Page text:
• Should the new Bill pass, the only admissable refugees will be the few who arrive here on painfully limited resettlement schemes. For example, the government has committed to resettle 20,000 Afghans over ‘the coming years’.

  • The UK currently stands in nineteenth place in the European league table of asylum applications per capita of population, below Greece, Germany, France, Spain, Sweden, Belgium, Slovenia, Switzerland, Austria, Malta, Italy, Finland… You get the point.

  • Even if the government’s resettlement promises can be trusted — which they manifestly can’t — the new Bill would send the UK spiralling even further down the list of safe nations for those fleeing war.

  • Furthermore, under the new Bill, those who enter the UK ‘irregularly’ — i.e. without a passport and visa — will have their asylum cases deemed ‘inadmissable’ and the government will try to deport them.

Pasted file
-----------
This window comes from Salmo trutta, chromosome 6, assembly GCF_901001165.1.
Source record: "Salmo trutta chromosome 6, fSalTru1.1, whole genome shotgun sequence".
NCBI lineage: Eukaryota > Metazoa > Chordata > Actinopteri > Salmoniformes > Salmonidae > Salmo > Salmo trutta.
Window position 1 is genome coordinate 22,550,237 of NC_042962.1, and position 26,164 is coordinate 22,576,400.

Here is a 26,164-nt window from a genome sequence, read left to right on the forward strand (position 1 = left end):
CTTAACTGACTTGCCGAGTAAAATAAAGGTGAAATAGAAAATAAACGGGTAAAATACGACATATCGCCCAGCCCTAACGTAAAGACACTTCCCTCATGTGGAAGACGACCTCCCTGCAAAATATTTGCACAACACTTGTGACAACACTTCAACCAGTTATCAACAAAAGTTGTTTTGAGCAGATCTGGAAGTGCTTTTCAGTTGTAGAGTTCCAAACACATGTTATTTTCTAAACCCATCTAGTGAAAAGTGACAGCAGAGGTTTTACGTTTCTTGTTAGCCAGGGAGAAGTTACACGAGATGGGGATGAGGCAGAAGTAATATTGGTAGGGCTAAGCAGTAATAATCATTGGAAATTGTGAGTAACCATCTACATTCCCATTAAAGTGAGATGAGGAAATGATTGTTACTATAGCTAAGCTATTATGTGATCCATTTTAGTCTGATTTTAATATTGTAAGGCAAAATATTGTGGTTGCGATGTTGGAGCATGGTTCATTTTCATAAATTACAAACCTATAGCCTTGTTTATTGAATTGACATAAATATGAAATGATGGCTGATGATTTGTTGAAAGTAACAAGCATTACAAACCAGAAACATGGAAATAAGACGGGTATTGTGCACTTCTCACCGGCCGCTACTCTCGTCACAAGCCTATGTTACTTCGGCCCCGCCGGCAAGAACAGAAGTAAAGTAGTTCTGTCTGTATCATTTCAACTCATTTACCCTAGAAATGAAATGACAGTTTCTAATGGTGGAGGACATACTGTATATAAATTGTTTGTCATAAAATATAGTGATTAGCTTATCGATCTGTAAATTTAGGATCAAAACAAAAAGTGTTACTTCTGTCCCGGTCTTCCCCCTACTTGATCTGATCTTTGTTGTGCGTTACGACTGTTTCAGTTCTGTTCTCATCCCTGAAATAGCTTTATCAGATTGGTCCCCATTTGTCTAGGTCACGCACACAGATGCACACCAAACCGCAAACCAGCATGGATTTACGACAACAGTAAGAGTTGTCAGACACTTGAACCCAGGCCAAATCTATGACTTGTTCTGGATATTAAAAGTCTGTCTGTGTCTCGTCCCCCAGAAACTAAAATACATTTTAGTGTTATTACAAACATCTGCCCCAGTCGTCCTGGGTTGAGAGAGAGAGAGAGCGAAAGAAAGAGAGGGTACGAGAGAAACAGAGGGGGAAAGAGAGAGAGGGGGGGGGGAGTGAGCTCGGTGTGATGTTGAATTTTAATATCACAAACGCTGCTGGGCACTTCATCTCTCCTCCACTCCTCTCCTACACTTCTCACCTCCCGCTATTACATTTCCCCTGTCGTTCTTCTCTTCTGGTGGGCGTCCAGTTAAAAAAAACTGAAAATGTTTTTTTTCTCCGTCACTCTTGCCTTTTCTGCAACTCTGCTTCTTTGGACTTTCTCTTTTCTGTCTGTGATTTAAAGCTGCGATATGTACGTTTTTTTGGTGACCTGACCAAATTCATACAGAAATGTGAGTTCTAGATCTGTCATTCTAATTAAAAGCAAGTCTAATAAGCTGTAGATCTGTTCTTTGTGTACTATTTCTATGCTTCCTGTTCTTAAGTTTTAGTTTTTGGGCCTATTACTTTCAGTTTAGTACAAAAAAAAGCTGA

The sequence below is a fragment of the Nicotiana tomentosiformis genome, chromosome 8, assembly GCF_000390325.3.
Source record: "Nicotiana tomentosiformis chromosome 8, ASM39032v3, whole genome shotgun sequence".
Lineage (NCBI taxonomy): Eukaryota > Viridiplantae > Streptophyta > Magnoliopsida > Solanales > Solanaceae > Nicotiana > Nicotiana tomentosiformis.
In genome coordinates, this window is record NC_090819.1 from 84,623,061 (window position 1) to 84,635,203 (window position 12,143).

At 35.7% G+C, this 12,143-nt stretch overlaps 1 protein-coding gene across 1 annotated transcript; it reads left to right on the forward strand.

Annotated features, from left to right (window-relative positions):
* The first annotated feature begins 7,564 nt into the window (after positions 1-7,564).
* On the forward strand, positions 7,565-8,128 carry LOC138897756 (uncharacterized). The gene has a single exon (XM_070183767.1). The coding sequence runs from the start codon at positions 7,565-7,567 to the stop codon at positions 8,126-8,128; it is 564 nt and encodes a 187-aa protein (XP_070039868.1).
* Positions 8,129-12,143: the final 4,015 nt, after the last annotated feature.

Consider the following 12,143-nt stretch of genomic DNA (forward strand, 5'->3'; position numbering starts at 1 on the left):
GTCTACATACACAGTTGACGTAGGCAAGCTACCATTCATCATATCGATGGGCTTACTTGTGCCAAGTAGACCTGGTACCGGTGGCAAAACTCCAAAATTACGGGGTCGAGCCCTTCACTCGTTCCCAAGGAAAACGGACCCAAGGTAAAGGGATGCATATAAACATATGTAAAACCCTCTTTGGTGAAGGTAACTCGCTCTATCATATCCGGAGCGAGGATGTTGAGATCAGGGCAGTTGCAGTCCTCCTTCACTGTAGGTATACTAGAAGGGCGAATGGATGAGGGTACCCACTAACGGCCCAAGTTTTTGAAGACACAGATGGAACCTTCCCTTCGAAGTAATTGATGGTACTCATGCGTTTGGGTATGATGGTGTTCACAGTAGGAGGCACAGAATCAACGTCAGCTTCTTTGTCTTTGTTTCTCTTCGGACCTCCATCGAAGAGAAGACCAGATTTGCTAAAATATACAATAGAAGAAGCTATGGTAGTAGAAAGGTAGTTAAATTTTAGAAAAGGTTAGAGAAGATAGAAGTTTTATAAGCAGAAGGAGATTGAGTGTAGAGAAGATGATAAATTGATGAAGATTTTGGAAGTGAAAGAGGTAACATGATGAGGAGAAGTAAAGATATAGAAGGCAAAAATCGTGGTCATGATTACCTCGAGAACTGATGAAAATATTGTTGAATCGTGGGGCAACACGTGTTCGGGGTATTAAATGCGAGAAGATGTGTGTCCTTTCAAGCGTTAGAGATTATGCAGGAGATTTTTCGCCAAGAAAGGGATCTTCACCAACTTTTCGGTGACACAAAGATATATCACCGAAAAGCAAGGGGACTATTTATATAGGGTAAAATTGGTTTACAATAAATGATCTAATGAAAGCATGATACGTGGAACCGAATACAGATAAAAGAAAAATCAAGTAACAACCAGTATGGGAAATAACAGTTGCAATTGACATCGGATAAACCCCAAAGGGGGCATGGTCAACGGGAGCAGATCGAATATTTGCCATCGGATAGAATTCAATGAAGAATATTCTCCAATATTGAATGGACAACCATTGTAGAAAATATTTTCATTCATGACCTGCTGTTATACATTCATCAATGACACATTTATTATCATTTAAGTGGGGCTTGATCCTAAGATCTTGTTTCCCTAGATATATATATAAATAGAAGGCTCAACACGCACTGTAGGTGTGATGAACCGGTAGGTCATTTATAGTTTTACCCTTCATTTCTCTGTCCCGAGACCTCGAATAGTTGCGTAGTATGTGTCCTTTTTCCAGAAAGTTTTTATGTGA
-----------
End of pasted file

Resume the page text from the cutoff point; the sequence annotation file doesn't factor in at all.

• If you are a refugee, it is essentially impossible to enter the UK with a passport and visa. Do you imagine those fleeing Afghanistan had time to apply for a visa on their way out? The result: the asylum claim of every refugee coming to this country under their own steam will be ‘inadmissable’.

  • If the government simply can’t get rid of them (because their freakin homes are on fire!), then these people will be allowed to apply for asylum… but…

  • Even if these irregular arrivals are ultimately awarded refugee status, they will never be given the right to settle here and will be regularly reassessed for removal. Again: this prejudice is explicitly forbidden by the 1951 Convention because it’s manifestly unfair.

The British were very successful at promulgating the myth that their Empire was founded on good will and fair play. This was always a gargantuan lie, but it’s a lie that this government seems particularly eager to expose with the extraordinary cruelty and arbitrary injustice of its Nationality and Borders Bill.